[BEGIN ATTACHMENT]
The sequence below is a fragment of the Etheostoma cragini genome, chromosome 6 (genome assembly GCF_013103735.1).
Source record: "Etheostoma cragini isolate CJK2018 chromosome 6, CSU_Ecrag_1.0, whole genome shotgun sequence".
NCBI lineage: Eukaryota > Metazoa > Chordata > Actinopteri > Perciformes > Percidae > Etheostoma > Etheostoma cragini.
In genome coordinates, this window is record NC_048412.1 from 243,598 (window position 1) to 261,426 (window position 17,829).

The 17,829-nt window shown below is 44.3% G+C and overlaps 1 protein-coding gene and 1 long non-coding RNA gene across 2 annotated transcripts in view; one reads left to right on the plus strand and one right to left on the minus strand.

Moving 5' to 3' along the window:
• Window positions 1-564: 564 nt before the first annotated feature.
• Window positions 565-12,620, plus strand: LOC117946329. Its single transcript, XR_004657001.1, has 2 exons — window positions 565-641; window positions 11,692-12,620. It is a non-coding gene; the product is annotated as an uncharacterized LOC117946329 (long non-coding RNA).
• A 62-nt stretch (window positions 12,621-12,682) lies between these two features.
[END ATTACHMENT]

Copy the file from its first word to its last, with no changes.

The sequence below is a fragment of the Etheostoma cragini genome, chromosome 6 (genome assembly GCF_013103735.1).
Source record: "Etheostoma cragini isolate CJK2018 chromosome 6, CSU_Ecrag_1.0, whole genome shotgun sequence".
NCBI lineage: Eukaryota > Metazoa > Chordata > Actinopteri > Perciformes > Percidae > Etheostoma > Etheostoma cragini.
In genome coordinates, this window is record NC_048412.1 from 243,598 (window position 1) to 261,426 (window position 17,829).

The 17,829-nt window shown below is 44.3% G+C and overlaps 1 protein-coding gene and 1 long non-coding RNA gene across 2 annotated transcripts in view; one reads left to right on the plus strand and one right to left on the minus strand.

Moving 5' to 3' along the window:
• Window positions 1-564: 564 nt before the first annotated feature.
• Window positions 565-12,620, plus strand: LOC117946329. Its single transcript, XR_004657001.1, has 2 exons — window positions 565-641; window positions 11,692-12,620. It is a non-coding gene; the product is annotated as an uncharacterized LOC117946329 (long non-coding RNA).
• A 62-nt stretch (window positions 12,621-12,682) lies between these two features.